Interview with Kelli Fitzpatrick (and BOOK GIVEAWAY)

GIVEAWAY There are two ways to win.

  1. Comment on this blog or sign up for my author newsletter here and you’ll be automatically entered into the drawing for a copy of THRILLING ADVENTURE YARNS 2.
  2. BONUS: The first person to figure out the discrepancy between the release picture and my Western story will win a copy of Thrilling Adventure Yarns 2021 AND a $25 Amazon gift certificate. Email taste of sherri @ gmail. com (no spaces) with answer. Ann Hanlin won this part of the contest. The story is a Western, but I had an ENGLISH saddle in the picture.

*The GIVEAWAY lasts until midnight (EST) Sunday, April 25th. US only.

I’m very excited to interview my friend Kelli Fitzpatrick! We roomed together at Taos Toolbox, a two-week writing workshop, in 2018 and have been friends ever since.

Outside of MeowWolf with our other two roomates. Kelli is wearing red and I’m wearing grey. The robot smelling a flower is also red, but was not attending the workshop with us.

Sherri: So, we should have had a chance to catch up at Farpoint Convention this year, but unfortunately the con had to be virtual due to the pandemic. What have you been up to?

Kelli: My tie-in story for 20,000 Leagues Under the Sea just released in the Turning the Tied charity anthology from the International Association for Media Tie-In Writers. The Star Trek Adventures Shackleton Expanse sourcebook for which I was a contributing writer will be releasing this summer from Modiphius Entertainment.

Sherri: Nice! Let’s talk a little bit about your experience as an author for Star Trek. As a fan, who are some of your favorite characters and why?

Kelli: My favorite Star Trek character is Captain Janeway since I grew up watching her and was inspired by her leadership. I also love Voyager’s EMH for his quirky personality and the themes of personhood the show explores with his character. Other favorites include Jadzia Dax on DS9, and Discovery’s Jet Reno and Captain Pike.

Sherri: Captain Janeway was certainly an inspiration! As an author, how is writing for Star Trek different than, say, writing an original story?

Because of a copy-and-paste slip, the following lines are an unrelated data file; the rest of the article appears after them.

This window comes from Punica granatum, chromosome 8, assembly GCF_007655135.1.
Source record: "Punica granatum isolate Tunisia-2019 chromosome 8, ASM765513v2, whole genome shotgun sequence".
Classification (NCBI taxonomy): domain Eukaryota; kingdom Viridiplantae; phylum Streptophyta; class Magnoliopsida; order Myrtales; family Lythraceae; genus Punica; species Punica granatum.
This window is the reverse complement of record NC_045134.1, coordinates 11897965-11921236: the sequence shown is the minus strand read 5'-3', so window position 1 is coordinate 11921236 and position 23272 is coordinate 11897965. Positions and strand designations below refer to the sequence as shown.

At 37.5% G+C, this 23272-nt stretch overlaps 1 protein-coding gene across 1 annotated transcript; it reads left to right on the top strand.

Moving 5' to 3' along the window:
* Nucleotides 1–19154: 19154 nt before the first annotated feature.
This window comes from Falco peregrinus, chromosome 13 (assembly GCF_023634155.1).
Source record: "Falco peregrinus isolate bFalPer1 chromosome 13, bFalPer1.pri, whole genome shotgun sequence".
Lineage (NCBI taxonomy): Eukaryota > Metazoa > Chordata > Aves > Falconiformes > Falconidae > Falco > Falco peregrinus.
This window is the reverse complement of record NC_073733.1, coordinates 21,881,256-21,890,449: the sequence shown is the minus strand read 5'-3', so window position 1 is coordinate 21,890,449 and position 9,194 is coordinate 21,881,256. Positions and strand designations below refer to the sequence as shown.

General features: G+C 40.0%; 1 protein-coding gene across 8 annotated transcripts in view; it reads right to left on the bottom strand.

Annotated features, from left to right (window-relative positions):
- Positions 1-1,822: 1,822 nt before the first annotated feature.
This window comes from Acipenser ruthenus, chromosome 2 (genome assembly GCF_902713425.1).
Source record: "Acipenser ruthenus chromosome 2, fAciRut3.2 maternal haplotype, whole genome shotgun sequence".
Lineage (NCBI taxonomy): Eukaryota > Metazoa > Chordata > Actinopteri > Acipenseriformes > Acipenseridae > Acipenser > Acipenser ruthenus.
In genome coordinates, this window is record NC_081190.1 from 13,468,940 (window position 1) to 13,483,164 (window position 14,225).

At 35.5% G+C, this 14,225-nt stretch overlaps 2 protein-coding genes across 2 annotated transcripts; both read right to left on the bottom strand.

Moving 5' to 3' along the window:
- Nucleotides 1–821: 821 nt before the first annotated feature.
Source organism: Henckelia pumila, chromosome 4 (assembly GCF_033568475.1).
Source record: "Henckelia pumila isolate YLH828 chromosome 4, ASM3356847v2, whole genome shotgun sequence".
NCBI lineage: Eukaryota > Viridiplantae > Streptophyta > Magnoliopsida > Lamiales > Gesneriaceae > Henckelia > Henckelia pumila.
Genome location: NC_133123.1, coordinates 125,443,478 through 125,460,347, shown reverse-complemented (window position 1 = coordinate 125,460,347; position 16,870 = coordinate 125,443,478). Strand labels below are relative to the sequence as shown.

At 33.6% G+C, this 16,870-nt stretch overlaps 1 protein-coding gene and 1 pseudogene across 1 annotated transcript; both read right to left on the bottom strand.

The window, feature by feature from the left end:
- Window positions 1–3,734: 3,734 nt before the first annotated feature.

Kelli: When writing tie-in fiction for a franchise like Star Trek, I must fit my story into existing canon, which means doing research and adhering to that universe’s established values, history, and laws of physics. Tie-in fiction also requires capturing each canon character’s unique voice. For example, I wanted the Doctor Crusher in my Strange New Worlds story to sound exactly like the Doctor Crusher fans know.

Sherri: That makes sense. What changes have you seen in the newer series? How is that a reflection of society?

Kelli: The new Star Trek series have given us solid representation of marginalized identities both on screen and in the writers’ room, resulting in a refreshing absence of male gaze and a distinct focus on the themes of justice and consequences. I think this updated perspective reflects our evolving society, especially in the wake of the #MeToo movement, the Black Lives Matter movement, and the increasingly unavoidable fallout of unchecked capitalism and runaway climate change. Science fiction is a commentary of the moment in which it is written, and Star Trek continues to be a compelling example.

Sherri: You’re an author and an educator. How do you see these roles interconnecting?

Kelli: Teaching and writing are both about guiding people into strange new worlds. For teaching to be effective, teacher and student must cooperate to accomplish growth, and the same is true of author and reader: they create shared meaning together in a beautifully collaborative act. In both of my careers, I see a common thread of hope for the future—I write Star Trek stories because I believe a better world is possible. I teach the next generation to make that possibility into reality.